Psalms 147:4. “He counts the number of stars; and gives names to all of them.’’

The writer of this Bible passage definitely understood that God gave names to the stars. The names given to the stars had nothing to do with describing the star. by joining the visible stars with a line you do not get a meaningful picture. The picture is the one God named for the group of stars. For example the sign Libra has two stars yet pictures a tilted set of Scales of Justice, the same as seen associated with law courts.

Numbers 24:17. I see him, but not now; I behold him, but not near; A star shall come forth from Jacob.

The constellation Pisces is associated with the Jewish nation and so with Jacob.

Job 9:9 Who makes the Bear (Arcturus or Boötes), Orion, and the Pleiades…

God questioning Job and using these three constellations. God says to Job in Job 38:31–-33. ”Can you bind the chains of the Pleiades? Or loose the cords of Orion? Can you lead forth a constellation (or Mazzaroth) in its season? And guide the Bear with her satellites? Do you know their ordinances of the heavens? Or fix their rule over the heavens?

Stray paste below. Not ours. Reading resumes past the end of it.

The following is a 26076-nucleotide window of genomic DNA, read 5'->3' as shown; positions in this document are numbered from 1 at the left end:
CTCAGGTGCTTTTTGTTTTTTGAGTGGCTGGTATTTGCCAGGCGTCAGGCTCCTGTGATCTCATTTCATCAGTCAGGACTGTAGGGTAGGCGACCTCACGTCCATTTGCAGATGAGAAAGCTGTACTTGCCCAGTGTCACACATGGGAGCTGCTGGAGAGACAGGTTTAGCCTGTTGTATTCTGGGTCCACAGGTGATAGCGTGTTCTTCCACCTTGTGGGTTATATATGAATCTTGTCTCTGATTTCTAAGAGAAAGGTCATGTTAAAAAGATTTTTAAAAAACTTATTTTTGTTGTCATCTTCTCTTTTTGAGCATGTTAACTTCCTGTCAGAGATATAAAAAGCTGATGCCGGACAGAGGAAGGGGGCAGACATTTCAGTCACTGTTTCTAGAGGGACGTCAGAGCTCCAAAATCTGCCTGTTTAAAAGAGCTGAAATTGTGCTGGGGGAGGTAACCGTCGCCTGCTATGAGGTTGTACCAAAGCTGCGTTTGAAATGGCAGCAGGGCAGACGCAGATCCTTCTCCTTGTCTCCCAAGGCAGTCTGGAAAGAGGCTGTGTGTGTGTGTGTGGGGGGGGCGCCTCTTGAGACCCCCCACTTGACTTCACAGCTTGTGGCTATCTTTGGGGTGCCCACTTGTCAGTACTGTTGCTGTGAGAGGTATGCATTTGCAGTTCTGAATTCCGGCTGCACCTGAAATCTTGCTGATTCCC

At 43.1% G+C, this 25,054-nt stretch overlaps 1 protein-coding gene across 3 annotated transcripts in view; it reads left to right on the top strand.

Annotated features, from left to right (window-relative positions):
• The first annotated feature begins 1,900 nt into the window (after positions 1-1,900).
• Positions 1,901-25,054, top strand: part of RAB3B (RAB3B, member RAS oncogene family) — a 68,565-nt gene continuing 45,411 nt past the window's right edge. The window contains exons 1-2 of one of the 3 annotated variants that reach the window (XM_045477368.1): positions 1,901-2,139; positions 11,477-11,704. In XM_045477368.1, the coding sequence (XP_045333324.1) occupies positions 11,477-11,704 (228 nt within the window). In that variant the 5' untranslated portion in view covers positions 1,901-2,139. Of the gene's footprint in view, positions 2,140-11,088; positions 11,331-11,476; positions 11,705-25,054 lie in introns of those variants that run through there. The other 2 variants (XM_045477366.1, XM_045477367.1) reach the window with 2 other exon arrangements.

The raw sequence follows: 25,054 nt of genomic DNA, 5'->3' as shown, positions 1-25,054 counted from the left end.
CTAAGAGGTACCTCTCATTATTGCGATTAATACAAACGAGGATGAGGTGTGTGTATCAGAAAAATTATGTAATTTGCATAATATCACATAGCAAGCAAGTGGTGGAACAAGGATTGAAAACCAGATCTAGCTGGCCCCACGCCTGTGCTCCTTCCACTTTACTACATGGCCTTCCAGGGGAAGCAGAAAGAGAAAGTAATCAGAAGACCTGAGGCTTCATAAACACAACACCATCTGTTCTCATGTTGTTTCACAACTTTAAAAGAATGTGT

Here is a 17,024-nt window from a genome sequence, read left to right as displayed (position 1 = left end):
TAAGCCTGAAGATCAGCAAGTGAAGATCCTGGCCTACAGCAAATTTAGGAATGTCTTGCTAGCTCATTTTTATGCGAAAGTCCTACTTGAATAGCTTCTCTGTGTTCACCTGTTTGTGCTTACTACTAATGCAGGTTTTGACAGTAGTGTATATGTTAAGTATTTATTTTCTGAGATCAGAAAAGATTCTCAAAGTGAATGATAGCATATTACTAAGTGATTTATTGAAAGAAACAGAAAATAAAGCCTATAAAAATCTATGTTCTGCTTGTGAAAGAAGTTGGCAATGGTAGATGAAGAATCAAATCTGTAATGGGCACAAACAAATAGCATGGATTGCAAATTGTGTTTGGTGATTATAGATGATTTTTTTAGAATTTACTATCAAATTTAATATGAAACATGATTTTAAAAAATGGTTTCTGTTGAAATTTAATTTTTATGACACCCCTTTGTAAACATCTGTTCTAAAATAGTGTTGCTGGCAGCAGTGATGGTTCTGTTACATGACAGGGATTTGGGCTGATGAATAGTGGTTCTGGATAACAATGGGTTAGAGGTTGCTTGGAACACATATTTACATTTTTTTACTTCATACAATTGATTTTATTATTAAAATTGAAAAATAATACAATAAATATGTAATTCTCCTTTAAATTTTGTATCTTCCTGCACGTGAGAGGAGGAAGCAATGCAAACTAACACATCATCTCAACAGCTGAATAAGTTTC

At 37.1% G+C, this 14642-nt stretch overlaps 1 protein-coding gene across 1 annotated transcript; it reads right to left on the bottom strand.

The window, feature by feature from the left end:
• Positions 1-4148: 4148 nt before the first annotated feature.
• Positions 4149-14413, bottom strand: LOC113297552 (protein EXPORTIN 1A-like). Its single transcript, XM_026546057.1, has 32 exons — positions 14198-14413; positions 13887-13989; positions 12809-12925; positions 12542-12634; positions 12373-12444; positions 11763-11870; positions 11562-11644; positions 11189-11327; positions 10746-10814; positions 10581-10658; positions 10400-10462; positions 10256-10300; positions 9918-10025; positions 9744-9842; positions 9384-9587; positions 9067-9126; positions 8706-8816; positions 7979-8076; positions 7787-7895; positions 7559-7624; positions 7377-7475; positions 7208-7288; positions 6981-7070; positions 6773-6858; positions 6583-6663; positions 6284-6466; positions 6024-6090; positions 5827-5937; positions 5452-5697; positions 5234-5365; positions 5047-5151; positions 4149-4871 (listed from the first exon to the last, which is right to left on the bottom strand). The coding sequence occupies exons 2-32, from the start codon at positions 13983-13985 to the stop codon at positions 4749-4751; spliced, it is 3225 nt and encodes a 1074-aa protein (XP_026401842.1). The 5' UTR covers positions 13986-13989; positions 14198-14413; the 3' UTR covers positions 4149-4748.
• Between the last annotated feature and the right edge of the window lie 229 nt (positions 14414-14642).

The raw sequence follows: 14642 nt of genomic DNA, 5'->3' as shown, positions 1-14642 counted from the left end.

When God asked Job these questions, Job would have had to known what these star signs were and what they represented or the question is wasted.

[A long section on the Mazzaroth and a lengthy quote from David Catchpoole’s Aboriginal knowledge amazes evolutionist astronomer has been removed for length—Editor.]

Having the complete Word of God in the Bible there is no need to study the Mazzaroth today. However by its existence we gain a greater understanding of God and that he has a program of events fixed in time by His will and revealed in the stars.

And yes there are other sources of the same gospel that leads to salvation in Jesus Christ!


Lita Sanders, CMI-US, responds:

Dear Ian,

Thank you for writing in. I am glad you have such a long history of faith in Christ. Did you come to faith through the preaching of the Gospel, or did you find it out in the stars? I don’t ask the question to be sarcastic, but to point out that you, and every single other Christian I’ve ever spoken to or heard of, came to faith through the preaching of the Gospel.